China’s Drive to Electric Likely to Be More Profound Than That of U.K., France

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The announcement by the U.K. and France that they would prohibit the production of diesel and petrol cars by 2040 made for good headlines, but came as little surprise when you consider the pace of change in the automotive industry.

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China’s announcement last week that it was considering setting a timeline for phasing out traditional fuel cars will likely have a more profound effect on the development of new energy vehicles (NEV), for two reasons.

First, China is already the world’s largest car market, producing over 28 million vehicles in 2016, according to the Financial Times. Significant changes in a market of that size causes more than just ripples in the global automotive market.

Second, a centrally controlled command economy such as China’s has shown that policies that are robustly pursued by Beijing can achieve rapid change over short time frames. More than any other country in the world, with the possible exception of India, China has an imperative to address atmospheric pollution. The incentives in China to switch from traditional combustion engines to NEVs has already made China the world’s leading electric car market, with 507,000 NEVs sold domestically in 2016.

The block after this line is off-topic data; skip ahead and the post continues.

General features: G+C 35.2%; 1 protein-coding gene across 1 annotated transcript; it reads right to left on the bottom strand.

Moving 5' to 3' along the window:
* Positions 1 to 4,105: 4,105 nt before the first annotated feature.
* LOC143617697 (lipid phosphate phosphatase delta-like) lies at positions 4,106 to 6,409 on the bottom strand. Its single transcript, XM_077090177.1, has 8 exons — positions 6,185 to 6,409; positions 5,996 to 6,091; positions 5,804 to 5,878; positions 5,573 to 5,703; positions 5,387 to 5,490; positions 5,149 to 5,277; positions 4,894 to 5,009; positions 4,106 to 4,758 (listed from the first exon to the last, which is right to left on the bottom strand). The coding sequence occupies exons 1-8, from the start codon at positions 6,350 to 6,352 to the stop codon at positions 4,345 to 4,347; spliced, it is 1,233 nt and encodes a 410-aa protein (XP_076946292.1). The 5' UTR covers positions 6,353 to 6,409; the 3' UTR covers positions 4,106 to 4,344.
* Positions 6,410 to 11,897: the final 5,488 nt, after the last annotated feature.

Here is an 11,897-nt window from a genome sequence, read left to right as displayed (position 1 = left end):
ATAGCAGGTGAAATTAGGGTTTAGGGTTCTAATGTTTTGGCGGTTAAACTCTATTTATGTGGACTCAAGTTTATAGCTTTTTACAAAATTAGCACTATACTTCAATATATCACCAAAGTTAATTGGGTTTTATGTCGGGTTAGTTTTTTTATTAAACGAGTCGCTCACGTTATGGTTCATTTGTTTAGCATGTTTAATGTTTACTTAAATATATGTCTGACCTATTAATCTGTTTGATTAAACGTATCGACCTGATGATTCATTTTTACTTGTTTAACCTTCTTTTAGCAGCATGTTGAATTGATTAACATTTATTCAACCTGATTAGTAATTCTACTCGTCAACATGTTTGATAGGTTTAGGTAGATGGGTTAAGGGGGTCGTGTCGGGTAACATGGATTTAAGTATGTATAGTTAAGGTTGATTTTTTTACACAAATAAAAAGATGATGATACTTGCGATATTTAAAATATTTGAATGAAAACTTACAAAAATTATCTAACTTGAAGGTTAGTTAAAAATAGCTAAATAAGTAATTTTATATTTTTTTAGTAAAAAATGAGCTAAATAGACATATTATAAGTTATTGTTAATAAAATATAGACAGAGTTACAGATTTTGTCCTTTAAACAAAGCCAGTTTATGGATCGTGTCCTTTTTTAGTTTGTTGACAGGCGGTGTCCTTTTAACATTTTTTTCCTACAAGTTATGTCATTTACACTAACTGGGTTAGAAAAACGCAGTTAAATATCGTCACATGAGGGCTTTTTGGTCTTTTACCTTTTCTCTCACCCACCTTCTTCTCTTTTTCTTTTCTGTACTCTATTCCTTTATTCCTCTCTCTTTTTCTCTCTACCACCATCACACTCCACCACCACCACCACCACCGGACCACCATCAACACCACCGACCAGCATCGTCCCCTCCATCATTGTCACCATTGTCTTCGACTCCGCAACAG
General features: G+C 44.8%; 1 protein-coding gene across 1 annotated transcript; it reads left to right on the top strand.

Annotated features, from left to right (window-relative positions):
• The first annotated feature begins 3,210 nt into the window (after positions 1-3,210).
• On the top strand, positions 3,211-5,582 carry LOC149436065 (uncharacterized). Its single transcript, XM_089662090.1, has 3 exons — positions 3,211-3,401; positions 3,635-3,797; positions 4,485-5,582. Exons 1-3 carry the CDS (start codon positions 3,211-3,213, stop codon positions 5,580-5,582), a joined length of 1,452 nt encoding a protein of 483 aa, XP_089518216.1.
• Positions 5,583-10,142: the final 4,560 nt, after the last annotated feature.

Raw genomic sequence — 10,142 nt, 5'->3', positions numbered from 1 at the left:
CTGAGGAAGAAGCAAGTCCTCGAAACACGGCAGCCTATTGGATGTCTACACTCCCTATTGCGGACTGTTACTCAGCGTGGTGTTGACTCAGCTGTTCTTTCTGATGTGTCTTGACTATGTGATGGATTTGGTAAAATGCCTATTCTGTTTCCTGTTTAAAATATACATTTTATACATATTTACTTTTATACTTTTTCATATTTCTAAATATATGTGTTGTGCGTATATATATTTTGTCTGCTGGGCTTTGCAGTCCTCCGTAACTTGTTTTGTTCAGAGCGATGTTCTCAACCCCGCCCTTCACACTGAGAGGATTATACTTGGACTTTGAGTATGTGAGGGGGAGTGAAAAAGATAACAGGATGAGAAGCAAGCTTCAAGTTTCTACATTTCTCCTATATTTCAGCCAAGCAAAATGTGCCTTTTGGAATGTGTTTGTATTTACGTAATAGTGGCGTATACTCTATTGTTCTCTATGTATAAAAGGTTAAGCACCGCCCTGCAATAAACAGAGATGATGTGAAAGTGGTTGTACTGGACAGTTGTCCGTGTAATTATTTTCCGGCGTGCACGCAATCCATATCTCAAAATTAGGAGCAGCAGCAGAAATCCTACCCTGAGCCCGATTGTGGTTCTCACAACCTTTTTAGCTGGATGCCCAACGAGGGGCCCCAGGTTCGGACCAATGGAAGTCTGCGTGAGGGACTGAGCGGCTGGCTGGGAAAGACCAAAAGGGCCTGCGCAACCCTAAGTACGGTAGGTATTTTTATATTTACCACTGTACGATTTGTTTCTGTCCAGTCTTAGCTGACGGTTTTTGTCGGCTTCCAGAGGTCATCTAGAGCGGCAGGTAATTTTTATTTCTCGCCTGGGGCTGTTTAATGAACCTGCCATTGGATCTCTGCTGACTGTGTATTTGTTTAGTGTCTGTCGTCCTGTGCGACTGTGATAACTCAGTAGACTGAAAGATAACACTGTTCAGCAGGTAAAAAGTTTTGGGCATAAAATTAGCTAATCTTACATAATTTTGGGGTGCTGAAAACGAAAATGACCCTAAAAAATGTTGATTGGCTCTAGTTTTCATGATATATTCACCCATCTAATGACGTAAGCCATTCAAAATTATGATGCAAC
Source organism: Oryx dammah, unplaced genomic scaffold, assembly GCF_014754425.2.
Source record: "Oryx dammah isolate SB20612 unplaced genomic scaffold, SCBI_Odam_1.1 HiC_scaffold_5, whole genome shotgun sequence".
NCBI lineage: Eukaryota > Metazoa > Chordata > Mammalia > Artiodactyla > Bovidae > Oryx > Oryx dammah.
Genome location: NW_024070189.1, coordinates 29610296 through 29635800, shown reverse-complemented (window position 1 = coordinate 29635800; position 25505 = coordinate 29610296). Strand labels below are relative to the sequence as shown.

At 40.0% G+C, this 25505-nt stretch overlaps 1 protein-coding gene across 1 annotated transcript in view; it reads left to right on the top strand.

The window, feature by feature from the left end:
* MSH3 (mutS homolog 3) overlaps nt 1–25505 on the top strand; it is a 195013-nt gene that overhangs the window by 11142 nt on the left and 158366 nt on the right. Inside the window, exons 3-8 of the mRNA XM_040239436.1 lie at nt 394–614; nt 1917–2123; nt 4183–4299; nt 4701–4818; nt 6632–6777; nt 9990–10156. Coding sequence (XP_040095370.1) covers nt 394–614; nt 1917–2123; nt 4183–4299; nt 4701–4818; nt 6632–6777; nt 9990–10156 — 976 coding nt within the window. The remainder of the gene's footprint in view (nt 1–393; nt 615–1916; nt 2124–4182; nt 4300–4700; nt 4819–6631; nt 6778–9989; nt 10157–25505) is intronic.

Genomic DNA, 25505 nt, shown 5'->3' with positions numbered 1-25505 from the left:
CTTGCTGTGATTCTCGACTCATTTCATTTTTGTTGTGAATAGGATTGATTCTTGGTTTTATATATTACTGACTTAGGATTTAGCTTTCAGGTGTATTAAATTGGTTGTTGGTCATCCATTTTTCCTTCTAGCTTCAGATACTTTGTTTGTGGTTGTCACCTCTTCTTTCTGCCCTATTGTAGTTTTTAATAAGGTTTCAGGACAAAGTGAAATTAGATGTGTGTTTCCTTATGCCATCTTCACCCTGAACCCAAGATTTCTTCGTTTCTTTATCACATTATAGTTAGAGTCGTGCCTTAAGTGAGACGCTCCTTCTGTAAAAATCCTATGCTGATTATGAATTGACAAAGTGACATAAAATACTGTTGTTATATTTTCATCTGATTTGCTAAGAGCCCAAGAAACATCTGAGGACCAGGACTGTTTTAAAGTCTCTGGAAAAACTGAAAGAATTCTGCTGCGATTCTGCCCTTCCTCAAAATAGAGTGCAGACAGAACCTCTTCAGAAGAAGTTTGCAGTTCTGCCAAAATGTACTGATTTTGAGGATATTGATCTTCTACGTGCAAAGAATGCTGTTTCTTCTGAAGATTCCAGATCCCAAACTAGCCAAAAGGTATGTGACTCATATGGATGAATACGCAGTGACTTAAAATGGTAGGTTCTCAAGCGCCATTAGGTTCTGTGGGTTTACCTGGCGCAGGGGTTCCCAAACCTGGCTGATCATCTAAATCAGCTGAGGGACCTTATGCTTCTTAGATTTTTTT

Beijing’s announcement, however, should not be seen as a purely altruistic move to improve the environment.

Although estimates of growth rates for NEVs vary, there is widespread acceptance of the direction. As we have seen with solar panels, Beijing can channel support and create demand for an industry with the argument that it is environmentally beneficial, yet at the same time create an industry almost overnight that can dominate globally in terms of cost and economies of scale.

In the short-term, there would be considerable environmental and economic benefits for a country with acute air pollution and largely reliant on imported oil if it could encourage a large-scale switch to electric vehicles – hence current incentives. In the medium-term the economies of scale that would be required to switch a really significant proportion of a 30 million vehicles a year market would give China a major boost on the world automotive stage for NEVs.

For several reasons, China has not been able to develop significant export markets for its automotive industry in the way that Japan or South Korea has, but it may well be their intent to leapfrog current powertrains and take the lead in NEVs in the next decade.

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Ten years from now we may well be reporting anti-dumping measures on Chinese-made electric vehicles in North American and European markets. In the meantime, if Beijing does follow through with this policy, it will provide impetus to NEV research and development being done by Western manufacturers like GM, Ford and BMW, all of which are heavily invested in the Chinese market.

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